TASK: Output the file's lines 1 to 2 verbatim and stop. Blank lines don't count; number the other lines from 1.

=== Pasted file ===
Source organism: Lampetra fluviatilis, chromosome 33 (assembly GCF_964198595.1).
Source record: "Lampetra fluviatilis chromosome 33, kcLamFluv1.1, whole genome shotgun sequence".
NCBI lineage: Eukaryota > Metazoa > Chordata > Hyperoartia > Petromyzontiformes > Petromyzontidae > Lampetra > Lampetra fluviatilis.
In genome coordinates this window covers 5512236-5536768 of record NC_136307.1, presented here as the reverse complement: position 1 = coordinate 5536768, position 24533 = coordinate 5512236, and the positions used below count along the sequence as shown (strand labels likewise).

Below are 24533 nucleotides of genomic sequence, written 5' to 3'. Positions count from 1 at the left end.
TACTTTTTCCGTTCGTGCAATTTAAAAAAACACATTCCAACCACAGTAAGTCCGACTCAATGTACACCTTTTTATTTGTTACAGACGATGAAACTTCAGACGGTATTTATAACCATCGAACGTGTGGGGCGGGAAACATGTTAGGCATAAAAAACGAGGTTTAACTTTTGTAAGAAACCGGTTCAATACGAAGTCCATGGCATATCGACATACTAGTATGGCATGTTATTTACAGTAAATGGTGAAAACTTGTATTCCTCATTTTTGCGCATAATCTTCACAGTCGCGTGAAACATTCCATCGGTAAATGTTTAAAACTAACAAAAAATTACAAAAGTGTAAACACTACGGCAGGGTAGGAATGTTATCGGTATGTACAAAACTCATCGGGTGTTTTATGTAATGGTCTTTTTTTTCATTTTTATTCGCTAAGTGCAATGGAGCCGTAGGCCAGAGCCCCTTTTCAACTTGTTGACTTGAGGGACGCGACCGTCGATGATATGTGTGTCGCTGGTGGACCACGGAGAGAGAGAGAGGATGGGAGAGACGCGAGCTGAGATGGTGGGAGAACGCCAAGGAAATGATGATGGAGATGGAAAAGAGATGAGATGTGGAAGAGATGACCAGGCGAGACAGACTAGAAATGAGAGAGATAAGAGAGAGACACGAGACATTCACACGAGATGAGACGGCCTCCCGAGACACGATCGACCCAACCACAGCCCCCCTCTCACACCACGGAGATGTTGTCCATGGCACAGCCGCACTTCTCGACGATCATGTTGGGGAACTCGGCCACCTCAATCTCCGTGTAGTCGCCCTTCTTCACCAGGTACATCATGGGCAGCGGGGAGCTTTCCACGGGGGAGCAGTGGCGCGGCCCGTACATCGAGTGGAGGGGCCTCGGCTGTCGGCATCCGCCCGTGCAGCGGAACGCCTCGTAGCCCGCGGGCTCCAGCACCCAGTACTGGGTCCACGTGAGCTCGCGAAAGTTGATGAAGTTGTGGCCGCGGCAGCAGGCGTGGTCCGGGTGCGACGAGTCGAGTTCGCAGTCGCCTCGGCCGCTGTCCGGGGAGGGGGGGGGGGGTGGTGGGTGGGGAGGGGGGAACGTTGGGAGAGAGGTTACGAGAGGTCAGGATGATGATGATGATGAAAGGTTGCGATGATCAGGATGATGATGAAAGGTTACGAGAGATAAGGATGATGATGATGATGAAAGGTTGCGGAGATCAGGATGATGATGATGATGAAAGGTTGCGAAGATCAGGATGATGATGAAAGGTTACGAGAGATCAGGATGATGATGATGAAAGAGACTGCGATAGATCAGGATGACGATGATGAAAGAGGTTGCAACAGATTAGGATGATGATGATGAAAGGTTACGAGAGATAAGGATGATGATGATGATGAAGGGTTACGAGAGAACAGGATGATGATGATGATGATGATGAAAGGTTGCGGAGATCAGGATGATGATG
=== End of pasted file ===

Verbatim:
Source organism: Lampetra fluviatilis, chromosome 33 (assembly GCF_964198595.1).
Source record: "Lampetra fluviatilis chromosome 33, kcLamFluv1.1, whole genome shotgun sequence".